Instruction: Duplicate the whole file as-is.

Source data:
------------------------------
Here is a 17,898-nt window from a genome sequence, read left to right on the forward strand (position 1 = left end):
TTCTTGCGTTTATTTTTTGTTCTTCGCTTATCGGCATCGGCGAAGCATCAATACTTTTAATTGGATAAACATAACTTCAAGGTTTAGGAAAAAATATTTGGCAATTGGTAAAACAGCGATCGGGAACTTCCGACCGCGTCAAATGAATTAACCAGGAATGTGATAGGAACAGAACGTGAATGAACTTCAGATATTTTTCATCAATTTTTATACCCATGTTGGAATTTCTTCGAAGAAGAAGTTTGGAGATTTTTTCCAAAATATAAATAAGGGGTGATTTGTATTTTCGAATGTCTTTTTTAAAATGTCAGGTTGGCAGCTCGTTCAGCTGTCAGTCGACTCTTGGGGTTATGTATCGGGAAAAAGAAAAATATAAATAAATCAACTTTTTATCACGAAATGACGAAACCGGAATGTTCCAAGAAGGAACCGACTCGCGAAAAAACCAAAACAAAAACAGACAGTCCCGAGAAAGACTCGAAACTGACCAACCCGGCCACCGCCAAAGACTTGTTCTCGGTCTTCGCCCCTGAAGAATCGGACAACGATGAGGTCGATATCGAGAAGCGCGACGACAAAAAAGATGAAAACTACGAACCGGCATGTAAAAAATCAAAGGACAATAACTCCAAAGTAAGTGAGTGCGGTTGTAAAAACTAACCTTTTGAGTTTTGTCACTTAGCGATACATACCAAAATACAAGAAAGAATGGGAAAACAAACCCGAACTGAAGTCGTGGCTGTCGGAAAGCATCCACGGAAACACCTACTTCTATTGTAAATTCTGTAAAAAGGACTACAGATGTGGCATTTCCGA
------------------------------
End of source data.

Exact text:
Here is a 17,898-nt window from a genome sequence, read left to right on the forward strand (position 1 = left end):
TTCTTGCGTTTATTTTTTGTTCTTCGCTTATCGGCATCGGCGAAGCATCAATACTTTTAATTGGATAAACATAACTTCAAGGTTTAGGAAAAAATATTTGGCAATTGGTAAAACAGCGATCGGGAACTTCCGACCGCGTCAAATGAATTAACCAGGAATGTGATAGGAACAGAACGTGAATGAACTTCAGATATTTTTCATCAATTTTTATACCCATGTTGGAATTTCTTCGAAGAAGAAGTTTGGAGATTTTTTCCAAAATATAAATAAGGGGTGATTTGTATTTTCGAATGTCTTTTTTAAAATGTCAGGTTGGCAGCTCGTTCAGCTGTCAGTCGACTCTTGGGGTTATGTATCGGGAAAAAGAAAAATATAAATAAATCAACTTTTTATCACGAAATGACGAAACCGGAATGTTCCAAGAAGGAACCGACTCGCGAAAAAACCAAAACAAAAACAGACAGTCCCGAGAAAGACTCGAAACTGACCAACCCGGCCACCGCCAAAGACTTGTTCTCGGTCTTCGCCCCTGAAGAATCGGACAACGATGAGGTCGATATCGAGAAGCGCGACGACAAAAAAGATGAAAACTACGAACCGGCATGTAAAAAATCAAAGGACAATAACTCCAAAGTAAGTGAGTGCGGTTGTAAAAACTAACCTTTTGAGTTTTGTCACTTAGCGATACATACCAAAATACAAGAAAGAATGGGAAAACAAACCCGAACTGAAGTCGTGGCTGTCGGAAAGCATCCACGGAAACACCTACTTCTATTGTAAATTCTGTAAAAAGGACTACAGATGTGGCATTTCCGA